Neuroendocrine differentiation can be demonstrated by immunohistochemistry or electron microscopy in 10% to 20% of common NSCLCs that do not have any neuroendocrine morphology. These tumors are not formally recognized within the WHO/IASLC classification scheme because the clinical and therapeutic significance of neuroendocrine differentiation in NSCLC is not firmly established. These tumors are referred to collectively as NSCLC with neuroendocrine differentiation.
Carcinomas with pleomorphic, sarcomatoid, or sarcomatous elements
This is a group of rare tumors. Spindle cell carcinomas and giant cell carcinomas comprise only 0.4% of all lung malignancies, and carcinosarcomas comprise only 0.1% of all lung malignancies. In addition, this group of tumors reflects a continuum in histologic heterogeneity as well as epithelial and mesenchymal differentiation. On the basis of clinical and molecular data, biphasic pulmonary blastoma is regarded as part of the spectrum of carcinomas with pleomorphic, sarcomatoid, or sarcomatous elements.
The identification of mutations in lung cancer has led to the development of molecularly targeted therapy to improve the survival of subsets of patients with metastatic disease. In particular, subsets of adenocarcinoma now can be defined by specific mutations in genes encoding components of the epidermal growth factor receptor (EGFR) and downstream mitogen-activated protein kinases (MAPK) and phosphatidylinositol 3-kinases (PI3K) signaling pathways. These mutations may define mechanisms of drug sensitivity and primary or acquired resistance to kinase inhibitors. Other mutations of potential relevance to treatment decisions include:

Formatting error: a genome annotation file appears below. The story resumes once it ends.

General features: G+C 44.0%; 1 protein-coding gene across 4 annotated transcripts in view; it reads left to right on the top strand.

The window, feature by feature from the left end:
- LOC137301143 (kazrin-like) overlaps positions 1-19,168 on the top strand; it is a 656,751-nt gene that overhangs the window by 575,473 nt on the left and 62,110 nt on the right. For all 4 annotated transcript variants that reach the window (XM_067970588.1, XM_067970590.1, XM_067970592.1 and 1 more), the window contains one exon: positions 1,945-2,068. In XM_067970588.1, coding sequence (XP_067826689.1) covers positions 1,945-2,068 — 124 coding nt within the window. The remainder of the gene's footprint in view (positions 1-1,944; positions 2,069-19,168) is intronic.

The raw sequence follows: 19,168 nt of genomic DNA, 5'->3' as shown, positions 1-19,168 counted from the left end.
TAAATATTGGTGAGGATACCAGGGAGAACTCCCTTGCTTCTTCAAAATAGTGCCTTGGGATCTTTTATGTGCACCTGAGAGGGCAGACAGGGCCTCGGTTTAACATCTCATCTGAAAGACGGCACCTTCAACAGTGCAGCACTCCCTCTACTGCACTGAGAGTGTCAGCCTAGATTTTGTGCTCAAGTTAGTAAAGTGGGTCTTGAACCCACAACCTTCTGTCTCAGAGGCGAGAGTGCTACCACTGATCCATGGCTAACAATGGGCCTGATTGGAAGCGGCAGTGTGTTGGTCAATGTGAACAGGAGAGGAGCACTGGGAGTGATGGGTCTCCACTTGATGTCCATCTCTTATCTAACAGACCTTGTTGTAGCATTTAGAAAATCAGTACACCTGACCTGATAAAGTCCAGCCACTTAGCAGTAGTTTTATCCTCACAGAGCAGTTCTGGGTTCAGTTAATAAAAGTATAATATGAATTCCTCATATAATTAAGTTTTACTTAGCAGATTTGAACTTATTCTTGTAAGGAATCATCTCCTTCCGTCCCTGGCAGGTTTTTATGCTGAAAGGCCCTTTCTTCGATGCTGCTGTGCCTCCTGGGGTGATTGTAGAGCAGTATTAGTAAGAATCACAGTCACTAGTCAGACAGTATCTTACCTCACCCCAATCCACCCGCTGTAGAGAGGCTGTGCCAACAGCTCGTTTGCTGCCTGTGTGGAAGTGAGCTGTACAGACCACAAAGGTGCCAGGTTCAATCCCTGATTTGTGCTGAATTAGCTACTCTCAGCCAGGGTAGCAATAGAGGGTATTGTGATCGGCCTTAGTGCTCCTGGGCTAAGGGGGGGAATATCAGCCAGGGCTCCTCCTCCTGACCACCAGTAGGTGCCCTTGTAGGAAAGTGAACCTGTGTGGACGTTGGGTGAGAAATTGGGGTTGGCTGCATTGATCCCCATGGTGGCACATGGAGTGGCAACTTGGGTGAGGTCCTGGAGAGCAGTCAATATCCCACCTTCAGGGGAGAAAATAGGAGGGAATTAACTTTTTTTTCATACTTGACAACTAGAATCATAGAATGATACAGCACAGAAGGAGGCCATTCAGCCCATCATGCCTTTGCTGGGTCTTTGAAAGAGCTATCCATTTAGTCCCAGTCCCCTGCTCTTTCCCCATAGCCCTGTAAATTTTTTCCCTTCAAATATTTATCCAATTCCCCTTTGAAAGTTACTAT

These mutations are mutually exclusive, except for those in PIK3CA and EGFR mutations and ALK translocations.
EGFR and ALK mutations predominate in adenocarcinomas that develop in nonsmokers, and KRAS and BRAF mutations are more common in smokers or former smokers. EGFR mutations strongly predict the improved response rate and progression-free survival of EGFR inhibitors. In a set of 2,142 lung adenocarcinoma specimens from patients treated at Memorial Sloan Kettering Cancer Center, EGFR exon 19 deletions and L858R were found in 15% of tumors from former smokers (181 of 1,218; 95% CI, 13–17), 6% from current smokers (20 of 344; 95% CI, 4–9), and 52% from never-smokers (302 of 580; 95% CI, 48–56; P < .001 for ever- vs. never-smokers).
Fusions of ALK with EML4 genes form translocation products that occur in ranges from 3% to 7% in unselected NSCLC and are responsive to pharmacological inhibition of ALK by agents such as crizotinib. Other mutations that occur in less than 5% of NSCLC tumors include:
BRAF mutations are mutually exclusive of EGFR and KRAS mutations. Somatic mutations in MAP2K1 (also known as MEK) have been identified in 1% of NSCLC. MET oncogene encodes hepatocyte growth factor receptor. Amplification of this gene has been associated with secondary resistance to EGFR tyrosine kinase inhibitors.